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Old 28-11-2004, 17:42   #1
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Question Gozzard sailboats

Hi there!

I was just looking at the Gozzard 36's, 37's, and 41's online and liked the interior, with convertible main salon forward - which can be open or closed and functions as a sleeping cabin as well - either with two wide single berths or a hinged-together double bed. This is something I haven't seen on other boats. It would be particularly nice on the 36's and 37's as I would imagine it would live like a larger boat. I also liked the boats' cockpits which were spacious for their size.

In terms of their bluewater capabilities, I know that one critisism is the lack of a seaberth in the middle of the boat. Also, the large cockpit has been cited as a negative, although at anchor I sure would appreciate that feature. The cockpit's the equivalent of a porch and patio and backyard, isn't it? Does it have to be dinky to be safe?

I wouldn't want to sacrifice safety at sea for comfort at anchor, but I would be willing to sacrifice some comfort at sea for comfort at anchor, since I plan to do a lot more of the latter.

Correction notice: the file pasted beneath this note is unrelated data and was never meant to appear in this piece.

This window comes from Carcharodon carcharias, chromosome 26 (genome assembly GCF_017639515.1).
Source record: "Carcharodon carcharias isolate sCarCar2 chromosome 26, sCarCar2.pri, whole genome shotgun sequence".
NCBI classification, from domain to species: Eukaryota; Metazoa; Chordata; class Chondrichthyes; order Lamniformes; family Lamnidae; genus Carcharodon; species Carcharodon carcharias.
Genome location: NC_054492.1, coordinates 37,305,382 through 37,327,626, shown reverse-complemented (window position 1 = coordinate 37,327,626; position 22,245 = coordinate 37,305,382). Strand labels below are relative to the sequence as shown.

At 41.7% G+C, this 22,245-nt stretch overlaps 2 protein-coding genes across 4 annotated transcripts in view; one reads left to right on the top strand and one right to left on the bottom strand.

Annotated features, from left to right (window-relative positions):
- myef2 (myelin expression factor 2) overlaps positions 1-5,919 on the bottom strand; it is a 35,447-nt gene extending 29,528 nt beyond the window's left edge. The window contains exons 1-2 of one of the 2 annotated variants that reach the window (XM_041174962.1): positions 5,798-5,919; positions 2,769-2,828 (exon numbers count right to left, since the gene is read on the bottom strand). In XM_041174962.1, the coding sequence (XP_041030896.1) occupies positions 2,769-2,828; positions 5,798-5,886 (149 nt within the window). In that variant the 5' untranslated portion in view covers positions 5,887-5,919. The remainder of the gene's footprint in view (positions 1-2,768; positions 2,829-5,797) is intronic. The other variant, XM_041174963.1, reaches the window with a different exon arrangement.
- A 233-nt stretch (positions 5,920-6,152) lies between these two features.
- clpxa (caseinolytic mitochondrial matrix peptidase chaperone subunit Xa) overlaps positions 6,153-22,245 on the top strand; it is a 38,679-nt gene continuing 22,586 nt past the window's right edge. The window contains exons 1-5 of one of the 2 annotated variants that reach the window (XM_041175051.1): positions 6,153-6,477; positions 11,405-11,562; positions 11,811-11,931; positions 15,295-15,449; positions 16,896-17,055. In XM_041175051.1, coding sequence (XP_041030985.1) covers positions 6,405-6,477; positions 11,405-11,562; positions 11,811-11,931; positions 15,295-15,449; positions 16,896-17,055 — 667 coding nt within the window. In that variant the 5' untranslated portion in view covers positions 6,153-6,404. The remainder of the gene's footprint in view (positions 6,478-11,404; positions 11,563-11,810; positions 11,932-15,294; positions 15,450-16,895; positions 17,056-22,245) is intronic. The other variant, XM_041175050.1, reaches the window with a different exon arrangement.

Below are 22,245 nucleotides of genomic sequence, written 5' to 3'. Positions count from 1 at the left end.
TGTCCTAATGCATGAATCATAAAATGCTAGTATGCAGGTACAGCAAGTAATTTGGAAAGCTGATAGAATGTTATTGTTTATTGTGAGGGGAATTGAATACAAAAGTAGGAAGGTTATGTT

I'd sure appreciate hearing your thoughts on the above issues as well as any other input on these boats. I'm always impressed by the amazing amount of knowledge on this board!

Thanks, and sorry for sounding so much like a typical first mate,

Kim
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Old 28-11-2004, 20:02   #2
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Gozzards?

Ain't they the most expensive sailboats on the market?

Limited edition, semi-custom built...Saw an old used G-30 or 29 on the market for huge money, $130K or something.

Big aft cockpit can be swamped by following sea in nasty weather.
The bigger the cockpit, the faster the boat sinks...